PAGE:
I've been doing some preliminary research in the area of message digests. Specifically collision attacks of cryptographic hash functions such as MD5 and SHA-1, such as the Postscript example and X.509 certificate duplicate.

From what I can tell in the case of the postscript attack, specific data was generated and embedded within the header of the postscript (which is ignored during rendering) which brought about the internal state of the md5 to a state such that the modified wording of the document would lead to a final MD equivalent to the original. The X.509 took a similar approach where by data was injected within the comment/whitespace of the certificate.

Ok so here is my question, and I can't seem to find anyone asking this question:

  1. Why isn't the length of ONLY the data being consumed added as a final block to the MD calculation?

  2. In the case of X.509 - Why is the whitespace and comments being taken into account as part of the MD?

Wouldn't a simple processes such as one of the following be enough to resolve the proposed collision attacks:

  1. $MD(M + |M|) = xyz$
  2. $MD(M + |M| + |M| * magicseed_0 +...+ |M| * magicseed_n) = xyz$

where :

  1. M : is the message
  2. |M| : size of the message in bits
  3. MD : is the message digest function (eg: md5, sha, whirlpool etc)
  4. xyz : is the pairing of the acutal message digest value for the message M and |M|. <M,|M|>
  5. $magicseed_{i}$: Is a set of random values generated with seed based on the internal-state prior to the size being added.
  6. '+' : is a concatentation operation A+B+C = ABC

This technqiue should work, as to date all such collision attacks rely on adding more data to the original message.

In short, the level of difficulty involved in generating a collision message such that:

  1. It not only generates the same MD
  2. But is also comprehensible/parsible/compliant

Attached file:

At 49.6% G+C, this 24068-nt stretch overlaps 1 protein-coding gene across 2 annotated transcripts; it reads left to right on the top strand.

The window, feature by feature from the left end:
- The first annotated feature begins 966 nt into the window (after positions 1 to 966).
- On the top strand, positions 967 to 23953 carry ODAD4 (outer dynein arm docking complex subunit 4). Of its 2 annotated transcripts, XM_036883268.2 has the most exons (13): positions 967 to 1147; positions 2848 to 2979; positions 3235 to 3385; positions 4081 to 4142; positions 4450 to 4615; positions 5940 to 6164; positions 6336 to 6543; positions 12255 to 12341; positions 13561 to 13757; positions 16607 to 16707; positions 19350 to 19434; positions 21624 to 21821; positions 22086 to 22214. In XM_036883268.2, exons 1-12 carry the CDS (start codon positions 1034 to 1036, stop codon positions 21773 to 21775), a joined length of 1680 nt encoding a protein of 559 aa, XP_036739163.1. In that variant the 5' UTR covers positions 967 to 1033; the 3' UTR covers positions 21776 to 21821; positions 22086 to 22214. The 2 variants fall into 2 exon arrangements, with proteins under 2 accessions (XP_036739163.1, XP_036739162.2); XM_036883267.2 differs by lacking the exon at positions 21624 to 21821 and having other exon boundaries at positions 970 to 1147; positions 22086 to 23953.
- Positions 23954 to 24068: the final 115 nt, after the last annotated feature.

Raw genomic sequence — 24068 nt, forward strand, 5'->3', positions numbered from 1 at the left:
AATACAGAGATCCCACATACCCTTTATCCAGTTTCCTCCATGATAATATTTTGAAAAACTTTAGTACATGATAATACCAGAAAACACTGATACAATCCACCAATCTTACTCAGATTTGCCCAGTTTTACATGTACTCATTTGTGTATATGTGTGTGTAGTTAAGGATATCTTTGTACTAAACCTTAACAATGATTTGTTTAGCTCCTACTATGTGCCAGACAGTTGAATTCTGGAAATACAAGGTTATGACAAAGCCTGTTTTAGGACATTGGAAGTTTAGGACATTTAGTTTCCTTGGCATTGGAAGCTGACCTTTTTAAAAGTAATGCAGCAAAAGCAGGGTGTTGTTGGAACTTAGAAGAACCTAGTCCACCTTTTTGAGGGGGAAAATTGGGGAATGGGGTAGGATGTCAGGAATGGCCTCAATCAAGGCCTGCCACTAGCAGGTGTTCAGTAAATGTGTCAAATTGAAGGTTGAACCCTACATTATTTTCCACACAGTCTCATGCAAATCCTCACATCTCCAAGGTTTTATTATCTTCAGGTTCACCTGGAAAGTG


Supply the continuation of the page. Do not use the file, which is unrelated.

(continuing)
3. and is also the same size as the original message,

is immensely difficult if not near impossible. Has this approach ever been discussed? Any links to papers etc would be nice.

Further Question: What is the lower bound for collisions of messages of common length for a hash function H chosen randomly from U, where U is the set of universal hash functions ?

Is it $1/N$ (where N is $2^{|M|}$) or is it greater? If it is greater, that implies there is more than 1 message of length |M| that will map to the same MD value for a given H.

If that is the case, how practical is it to find these other messages? bruteforce would be of $O(2^N)$, is there a method of time complexity less than bruteforce?


  1. Postscript: http://www.schneier.com/blog/archives/2005/06/more_md5_collis.html
  2. X.509: http://www.win.tue.nl/~bdeweger/CollidingCertificates/

Note: This question is NOT as easy as it seems. Please read it very carefully and make sure you have understood exactly what is being asked. The answer will require understanding of martingales and distribution ensembles. If you are unsure what these are or how they apply to this particular problem then please do not post answers. Prior knowledge of this class of attack is required, please access the links above and the following: csse question. Please DO NOT focus on answers that relate to generating messages of length different from the original message as any such solution is invalid.